In this new episode of Electronic Music 101, which is part of our #YOUCANSTILL content series and started with the awareness of overcoming our limits in this process and where we feel the importance of the unifying power of dance music more deeply and look forward to returning to our normal life, we will examine techno that is one of the important types of electronic music, whose popularity continues to increase rapidly in the first quarter of 2000s we are in. Originated in Detroit, this genre gained an important place in today’s music market by listening to 1.5 billion people worldwide and with a market value of 7.1 billion dollars.
For the first time, techno showed itself in the early 1980s in Detroit, the American city where industrialization and mechanization were most intense. When taking into consider that the second industrial revolution took place in Detroit, it is not surprising that the genre, decorated with electronic sounds like techno, was born here. Like any other type of electronic music, it usually has a 4/4 rhythm structure and a speed that ranges from 120-150 BPM. The music that is produced fully by electronic instruments, such tools as drum machine, sequencer, synthesizer and making use of digital audio workstation (DAW), has fully electronic timbre. In addition to the use of funk rhythms in bass parties, these timbres have been made completely into electronic. The important point in techno, which is based on repeated rhythm patterns, is the synergy that will be caught between bass and rhythm parties. The German Kraftwerk band, which has changed almost all the musical mentality of the age, Japanese Yellow Magic Orchestra which is their successor or contemporary, and George Clinton, who played on electric funk timbre, have made a great impact on this shining new genre of electronic music. The name of the type comes from the “Third Wave” book by the optimistic futuristic author Alvin Toffler, and the techno has the same structure and philosoph as well. In the first period, techno represented to a much more limited socioeconomic layer than today. Where it originated in Detroit, garage house were appealing to high-class, whereas techno was the music for lower-class. In the late 80s, while house music was defined with fashion, design and innovative attributes, industrial, demanding and terrifying definitions were used for techno. If we assume that “revenge of disco” resembles the house music, it shouldn’t be a problem for techno to be called as “revenge of funk”.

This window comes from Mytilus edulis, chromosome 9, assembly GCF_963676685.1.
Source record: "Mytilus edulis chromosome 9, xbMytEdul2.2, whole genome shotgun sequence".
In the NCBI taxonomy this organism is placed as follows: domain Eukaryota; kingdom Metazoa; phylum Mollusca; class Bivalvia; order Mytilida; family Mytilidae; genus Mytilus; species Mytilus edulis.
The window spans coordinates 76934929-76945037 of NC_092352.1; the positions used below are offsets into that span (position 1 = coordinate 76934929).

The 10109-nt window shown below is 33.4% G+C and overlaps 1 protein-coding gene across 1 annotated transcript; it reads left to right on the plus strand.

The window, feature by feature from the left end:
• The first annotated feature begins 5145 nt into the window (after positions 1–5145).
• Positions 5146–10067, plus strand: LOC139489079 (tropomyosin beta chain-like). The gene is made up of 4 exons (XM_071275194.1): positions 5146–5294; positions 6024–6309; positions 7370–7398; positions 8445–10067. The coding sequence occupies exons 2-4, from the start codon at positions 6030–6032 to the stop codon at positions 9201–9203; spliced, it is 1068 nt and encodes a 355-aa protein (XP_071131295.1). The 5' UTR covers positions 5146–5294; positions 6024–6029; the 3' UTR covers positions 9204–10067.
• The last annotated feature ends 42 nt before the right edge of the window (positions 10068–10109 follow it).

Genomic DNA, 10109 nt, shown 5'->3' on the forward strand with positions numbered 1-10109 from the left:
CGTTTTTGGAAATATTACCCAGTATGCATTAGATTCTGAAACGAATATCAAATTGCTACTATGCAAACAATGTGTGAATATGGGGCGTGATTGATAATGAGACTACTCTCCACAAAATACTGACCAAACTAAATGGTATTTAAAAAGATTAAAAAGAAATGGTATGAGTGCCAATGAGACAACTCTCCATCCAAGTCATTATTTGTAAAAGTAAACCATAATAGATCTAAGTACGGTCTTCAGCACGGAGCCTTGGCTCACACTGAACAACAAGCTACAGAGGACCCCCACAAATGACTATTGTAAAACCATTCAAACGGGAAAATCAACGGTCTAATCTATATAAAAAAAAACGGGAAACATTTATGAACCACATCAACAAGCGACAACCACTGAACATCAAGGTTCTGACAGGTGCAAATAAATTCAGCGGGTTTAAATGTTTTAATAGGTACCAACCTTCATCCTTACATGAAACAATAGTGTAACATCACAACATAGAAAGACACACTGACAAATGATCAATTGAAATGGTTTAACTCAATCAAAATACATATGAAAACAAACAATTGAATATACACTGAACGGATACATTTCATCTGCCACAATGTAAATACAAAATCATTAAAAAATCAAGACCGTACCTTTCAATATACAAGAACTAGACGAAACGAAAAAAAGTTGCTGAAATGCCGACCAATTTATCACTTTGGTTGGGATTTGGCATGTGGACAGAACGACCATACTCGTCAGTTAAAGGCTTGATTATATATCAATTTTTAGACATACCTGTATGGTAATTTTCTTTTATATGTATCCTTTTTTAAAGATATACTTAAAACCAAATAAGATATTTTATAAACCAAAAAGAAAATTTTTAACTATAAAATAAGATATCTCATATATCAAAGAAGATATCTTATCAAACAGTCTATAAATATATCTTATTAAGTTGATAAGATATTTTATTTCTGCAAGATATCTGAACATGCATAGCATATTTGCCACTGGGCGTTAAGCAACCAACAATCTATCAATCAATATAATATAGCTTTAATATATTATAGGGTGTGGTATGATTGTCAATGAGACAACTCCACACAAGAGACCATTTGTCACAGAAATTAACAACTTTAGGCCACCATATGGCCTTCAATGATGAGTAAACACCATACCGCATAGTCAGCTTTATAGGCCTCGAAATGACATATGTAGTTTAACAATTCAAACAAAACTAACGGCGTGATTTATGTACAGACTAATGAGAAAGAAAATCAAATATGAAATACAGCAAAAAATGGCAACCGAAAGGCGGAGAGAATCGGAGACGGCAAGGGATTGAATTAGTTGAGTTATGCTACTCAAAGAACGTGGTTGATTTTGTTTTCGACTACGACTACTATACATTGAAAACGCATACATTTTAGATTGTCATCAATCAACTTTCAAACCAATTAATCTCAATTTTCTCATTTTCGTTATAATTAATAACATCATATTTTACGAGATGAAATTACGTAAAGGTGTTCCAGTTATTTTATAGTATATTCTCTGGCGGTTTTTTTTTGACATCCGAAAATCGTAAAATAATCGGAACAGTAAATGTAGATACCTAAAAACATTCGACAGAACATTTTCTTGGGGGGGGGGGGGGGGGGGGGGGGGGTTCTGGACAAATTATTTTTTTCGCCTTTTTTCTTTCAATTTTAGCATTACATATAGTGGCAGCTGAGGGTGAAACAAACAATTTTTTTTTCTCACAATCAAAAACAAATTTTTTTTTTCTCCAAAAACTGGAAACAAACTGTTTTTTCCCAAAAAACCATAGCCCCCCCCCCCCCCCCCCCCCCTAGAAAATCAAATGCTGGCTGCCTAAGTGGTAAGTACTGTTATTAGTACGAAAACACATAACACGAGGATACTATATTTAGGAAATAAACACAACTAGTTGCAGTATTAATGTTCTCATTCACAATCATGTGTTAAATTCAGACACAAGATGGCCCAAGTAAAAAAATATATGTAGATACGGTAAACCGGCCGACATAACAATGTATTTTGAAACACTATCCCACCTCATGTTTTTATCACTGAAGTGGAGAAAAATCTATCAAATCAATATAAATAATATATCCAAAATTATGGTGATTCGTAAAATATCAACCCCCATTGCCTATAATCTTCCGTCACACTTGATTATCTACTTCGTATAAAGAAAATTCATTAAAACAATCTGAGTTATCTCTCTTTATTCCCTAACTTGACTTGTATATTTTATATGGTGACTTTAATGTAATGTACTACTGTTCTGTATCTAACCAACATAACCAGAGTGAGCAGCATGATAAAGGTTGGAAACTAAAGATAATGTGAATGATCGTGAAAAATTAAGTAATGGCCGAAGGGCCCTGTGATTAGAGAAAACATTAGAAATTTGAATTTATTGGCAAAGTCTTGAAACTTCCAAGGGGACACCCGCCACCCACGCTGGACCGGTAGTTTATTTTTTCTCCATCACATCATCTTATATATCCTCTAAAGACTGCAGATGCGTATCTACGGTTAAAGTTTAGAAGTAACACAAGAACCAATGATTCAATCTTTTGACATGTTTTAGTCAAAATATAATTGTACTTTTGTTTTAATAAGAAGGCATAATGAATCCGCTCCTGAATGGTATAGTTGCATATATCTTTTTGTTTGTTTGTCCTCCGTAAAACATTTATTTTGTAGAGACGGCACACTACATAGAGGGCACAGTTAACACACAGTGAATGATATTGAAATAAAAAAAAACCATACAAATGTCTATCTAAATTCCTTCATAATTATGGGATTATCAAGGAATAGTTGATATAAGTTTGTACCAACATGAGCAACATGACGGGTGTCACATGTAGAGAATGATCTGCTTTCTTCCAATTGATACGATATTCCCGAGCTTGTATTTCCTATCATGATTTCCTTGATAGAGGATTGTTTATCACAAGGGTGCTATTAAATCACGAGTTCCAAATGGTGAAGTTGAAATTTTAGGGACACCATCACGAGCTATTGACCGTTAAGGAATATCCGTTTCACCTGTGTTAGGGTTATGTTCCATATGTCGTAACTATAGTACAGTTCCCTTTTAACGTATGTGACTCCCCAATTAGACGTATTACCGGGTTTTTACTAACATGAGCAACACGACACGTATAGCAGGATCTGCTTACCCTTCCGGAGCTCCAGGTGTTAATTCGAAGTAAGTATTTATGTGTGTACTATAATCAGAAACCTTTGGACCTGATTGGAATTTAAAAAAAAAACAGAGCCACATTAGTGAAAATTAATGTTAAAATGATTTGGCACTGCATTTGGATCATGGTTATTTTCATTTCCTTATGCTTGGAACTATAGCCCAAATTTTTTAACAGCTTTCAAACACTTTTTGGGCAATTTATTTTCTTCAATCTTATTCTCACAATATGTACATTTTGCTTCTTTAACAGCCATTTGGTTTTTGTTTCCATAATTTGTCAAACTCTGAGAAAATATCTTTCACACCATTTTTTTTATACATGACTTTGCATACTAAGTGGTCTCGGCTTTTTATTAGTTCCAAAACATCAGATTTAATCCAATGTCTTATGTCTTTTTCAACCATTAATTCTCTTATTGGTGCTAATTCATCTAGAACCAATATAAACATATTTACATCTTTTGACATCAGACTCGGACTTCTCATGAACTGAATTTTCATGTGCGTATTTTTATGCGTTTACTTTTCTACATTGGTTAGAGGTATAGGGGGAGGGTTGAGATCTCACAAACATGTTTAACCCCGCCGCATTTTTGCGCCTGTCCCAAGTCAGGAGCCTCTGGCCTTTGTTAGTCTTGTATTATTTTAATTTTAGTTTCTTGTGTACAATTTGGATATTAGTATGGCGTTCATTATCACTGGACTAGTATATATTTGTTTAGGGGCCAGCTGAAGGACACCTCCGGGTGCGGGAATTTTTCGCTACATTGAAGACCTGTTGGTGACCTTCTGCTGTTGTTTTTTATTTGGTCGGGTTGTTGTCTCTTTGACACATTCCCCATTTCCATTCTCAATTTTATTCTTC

Juan Atkins, Derrick May and Kevin Saunderson, who were high school friends in Belleville, Michigan in the 1970s and then moved to Detroit together, known as Belleville Three, those are played an important role in the development and popularization of first wave techno (which is also called as Belleville Four including Eddie Folkes in some resources), are the key names for this type and what will be later called as “Detroit Techno”. Juan Atkins has stated Techno as; “music that sounds like technology, and not technology that sounds like music, meaning that most of the music you listen to is made with technology, whether you know it or not. But with techno music, you know it”. Derrick May, another member of Belleville Three states; “Techno is like Detroit, totally wrong. Like George Clinton and Kraftwerk are stucked in the same elevator”.